• The new osu!tablet model has arrived and is available for purchase in the store. Check it out for yourself!. Boasting a stronger, rechargeable pen and some firmware differences from the base HUION model that improves the usability for “hover” style players, the 2016 osu!tablet is as mean as it is sleek.
  • The osu!tournament client will soon be available to everyone, all the time. This is coupled with a number of changes to our tournament support back-end which will make it significantly easier for us to manage player-run tournaments going forward. The wiki has the details on how to enable the tournament mode if you’re curious.

It was a very productive meeting this month. Things are starting to pick up a little bit overall, even if we have had a few slow months so far.

See you next month!

(or maybe sooner?)

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a little framework test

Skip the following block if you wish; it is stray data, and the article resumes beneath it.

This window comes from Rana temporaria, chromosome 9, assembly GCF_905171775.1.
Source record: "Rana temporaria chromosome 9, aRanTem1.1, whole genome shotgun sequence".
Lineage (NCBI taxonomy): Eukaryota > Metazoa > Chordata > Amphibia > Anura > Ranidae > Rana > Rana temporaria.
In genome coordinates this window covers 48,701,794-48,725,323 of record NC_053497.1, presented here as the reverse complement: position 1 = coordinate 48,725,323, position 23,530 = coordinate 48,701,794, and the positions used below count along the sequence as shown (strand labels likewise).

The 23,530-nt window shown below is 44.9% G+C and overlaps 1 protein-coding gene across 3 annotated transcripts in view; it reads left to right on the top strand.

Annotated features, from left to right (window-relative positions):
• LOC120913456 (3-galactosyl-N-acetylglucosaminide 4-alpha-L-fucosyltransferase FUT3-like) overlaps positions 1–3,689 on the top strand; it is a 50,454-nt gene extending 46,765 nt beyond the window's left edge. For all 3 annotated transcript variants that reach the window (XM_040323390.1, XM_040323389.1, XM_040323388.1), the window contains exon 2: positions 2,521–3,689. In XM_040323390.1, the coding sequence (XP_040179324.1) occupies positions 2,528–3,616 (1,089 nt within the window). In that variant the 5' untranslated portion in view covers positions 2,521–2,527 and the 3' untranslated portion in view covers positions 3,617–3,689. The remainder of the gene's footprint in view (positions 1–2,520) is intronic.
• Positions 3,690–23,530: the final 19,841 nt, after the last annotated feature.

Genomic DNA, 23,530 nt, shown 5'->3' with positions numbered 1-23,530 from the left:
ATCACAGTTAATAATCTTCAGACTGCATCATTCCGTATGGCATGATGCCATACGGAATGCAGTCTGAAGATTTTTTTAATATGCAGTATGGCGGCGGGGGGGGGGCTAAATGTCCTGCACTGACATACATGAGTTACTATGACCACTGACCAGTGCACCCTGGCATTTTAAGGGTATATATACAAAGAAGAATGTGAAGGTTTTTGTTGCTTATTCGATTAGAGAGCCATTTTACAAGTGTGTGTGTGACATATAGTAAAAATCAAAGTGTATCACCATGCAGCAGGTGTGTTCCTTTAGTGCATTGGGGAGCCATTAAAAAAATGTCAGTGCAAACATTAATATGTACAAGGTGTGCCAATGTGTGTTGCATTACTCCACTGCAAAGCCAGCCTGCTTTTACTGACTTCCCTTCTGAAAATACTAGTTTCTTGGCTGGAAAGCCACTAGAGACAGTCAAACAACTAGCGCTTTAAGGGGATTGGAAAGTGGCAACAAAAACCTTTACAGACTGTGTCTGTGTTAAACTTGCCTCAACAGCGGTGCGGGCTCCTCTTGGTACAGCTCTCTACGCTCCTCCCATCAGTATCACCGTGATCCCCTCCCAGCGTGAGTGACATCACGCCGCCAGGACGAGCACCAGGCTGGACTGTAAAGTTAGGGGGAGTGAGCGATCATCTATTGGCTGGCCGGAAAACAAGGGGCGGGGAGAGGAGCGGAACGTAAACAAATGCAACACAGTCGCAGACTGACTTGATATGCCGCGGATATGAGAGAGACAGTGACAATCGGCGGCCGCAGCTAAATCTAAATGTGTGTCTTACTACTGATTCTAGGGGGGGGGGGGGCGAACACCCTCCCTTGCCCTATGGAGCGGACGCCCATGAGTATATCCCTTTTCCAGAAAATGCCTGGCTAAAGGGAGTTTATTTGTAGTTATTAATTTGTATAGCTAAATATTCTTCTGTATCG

published 12 Aug 2016

We’ve been doing a lot of work behind the scenes on the framework osu! runs on (the lazer project). Today I took a step back to test a week of intense coding changes with smoogipooo to see how things feel and work.

I made a little game which took 5 hours and 375 lines of code to write. Would have been 2 or 3 hours if I didn’t find some bugs along the way with the framework (this was my intention, so I am very happy).

Download here (30mb because it contains osu! resources, sorry)

Controls:

  • W to move up
  • S to move down
  • D to boost
  • tab to autoplay

I’ll release the full source for this in the near future. And yes, this will likely appear as a game mode for osu! in the future (maybe a just-for-fun one like target practice :).

We are making great progress here. Big cogs are turning!

Enjoy your weekend!